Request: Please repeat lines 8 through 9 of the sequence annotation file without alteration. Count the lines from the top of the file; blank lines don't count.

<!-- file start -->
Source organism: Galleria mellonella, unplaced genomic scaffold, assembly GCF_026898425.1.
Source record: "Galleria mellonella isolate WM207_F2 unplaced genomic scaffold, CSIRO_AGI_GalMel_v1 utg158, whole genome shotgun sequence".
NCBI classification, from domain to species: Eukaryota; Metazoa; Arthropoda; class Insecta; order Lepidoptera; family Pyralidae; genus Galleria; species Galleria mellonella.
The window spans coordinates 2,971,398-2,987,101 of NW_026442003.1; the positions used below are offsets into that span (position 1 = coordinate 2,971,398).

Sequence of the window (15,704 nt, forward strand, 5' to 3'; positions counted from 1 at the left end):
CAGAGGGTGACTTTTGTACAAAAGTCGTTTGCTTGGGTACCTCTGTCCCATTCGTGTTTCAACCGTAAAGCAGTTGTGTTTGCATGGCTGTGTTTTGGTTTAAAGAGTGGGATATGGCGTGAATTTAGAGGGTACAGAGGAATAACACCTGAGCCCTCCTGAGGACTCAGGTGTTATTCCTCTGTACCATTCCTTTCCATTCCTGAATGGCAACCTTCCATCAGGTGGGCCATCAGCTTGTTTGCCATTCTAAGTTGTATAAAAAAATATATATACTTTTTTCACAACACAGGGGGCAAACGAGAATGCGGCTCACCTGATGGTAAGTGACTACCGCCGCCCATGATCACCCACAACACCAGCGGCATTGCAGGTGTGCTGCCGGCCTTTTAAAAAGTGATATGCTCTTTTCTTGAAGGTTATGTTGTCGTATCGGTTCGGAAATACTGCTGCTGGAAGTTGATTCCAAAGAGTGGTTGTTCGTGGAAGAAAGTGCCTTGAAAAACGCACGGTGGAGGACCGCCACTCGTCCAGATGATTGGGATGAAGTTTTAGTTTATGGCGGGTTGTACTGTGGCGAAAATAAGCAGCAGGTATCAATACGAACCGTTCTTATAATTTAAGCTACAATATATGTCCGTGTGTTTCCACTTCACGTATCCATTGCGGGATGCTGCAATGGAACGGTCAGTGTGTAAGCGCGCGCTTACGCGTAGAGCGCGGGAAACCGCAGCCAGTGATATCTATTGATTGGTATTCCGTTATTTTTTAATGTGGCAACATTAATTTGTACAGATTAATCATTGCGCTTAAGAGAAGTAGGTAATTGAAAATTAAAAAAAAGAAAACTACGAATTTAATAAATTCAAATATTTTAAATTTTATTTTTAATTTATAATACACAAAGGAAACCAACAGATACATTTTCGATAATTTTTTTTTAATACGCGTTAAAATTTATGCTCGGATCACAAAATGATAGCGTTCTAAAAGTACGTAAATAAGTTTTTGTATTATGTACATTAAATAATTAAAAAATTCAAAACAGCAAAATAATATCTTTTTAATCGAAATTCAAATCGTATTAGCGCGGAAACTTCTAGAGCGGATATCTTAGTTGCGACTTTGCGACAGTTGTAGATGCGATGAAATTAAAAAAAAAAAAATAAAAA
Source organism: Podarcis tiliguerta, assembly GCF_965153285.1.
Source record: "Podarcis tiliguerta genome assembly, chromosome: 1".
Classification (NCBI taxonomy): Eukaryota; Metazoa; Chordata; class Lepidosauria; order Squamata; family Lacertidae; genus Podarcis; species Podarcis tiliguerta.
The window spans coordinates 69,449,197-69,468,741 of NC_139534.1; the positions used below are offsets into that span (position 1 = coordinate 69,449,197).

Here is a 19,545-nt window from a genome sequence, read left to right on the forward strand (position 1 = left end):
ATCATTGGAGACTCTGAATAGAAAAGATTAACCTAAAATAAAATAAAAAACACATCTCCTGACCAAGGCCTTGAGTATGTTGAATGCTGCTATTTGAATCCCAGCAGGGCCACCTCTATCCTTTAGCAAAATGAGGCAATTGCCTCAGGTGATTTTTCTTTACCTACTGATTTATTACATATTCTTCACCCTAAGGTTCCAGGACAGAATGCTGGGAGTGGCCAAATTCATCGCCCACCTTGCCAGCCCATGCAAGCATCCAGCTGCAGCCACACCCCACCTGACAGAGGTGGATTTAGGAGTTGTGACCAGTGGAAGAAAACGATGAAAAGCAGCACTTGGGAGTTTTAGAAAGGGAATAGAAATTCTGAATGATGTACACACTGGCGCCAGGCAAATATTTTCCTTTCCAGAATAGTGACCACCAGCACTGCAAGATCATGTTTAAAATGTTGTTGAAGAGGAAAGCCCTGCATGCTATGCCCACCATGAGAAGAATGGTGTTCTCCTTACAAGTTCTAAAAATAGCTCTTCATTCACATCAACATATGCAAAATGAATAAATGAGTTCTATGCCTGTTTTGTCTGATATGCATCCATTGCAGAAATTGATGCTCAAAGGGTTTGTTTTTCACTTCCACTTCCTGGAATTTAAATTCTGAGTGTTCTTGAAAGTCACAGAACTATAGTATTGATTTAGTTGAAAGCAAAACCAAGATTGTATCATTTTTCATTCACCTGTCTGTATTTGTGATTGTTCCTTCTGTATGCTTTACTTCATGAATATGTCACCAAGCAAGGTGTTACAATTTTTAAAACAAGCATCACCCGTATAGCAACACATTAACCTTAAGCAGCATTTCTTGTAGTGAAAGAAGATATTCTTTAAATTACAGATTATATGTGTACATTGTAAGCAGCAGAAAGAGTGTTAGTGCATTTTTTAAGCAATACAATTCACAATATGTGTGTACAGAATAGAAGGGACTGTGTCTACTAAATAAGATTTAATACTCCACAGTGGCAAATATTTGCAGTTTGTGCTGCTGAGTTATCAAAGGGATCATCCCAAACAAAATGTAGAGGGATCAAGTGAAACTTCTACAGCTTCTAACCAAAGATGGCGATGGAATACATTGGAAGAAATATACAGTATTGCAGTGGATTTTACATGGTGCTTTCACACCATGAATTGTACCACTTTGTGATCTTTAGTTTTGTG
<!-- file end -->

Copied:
Source record: "Podarcis tiliguerta genome assembly, chromosome: 1".
Classification (NCBI taxonomy): Eukaryota; Metazoa; Chordata; class Lepidosauria; order Squamata; family Lacertidae; genus Podarcis; species Podarcis tiliguerta.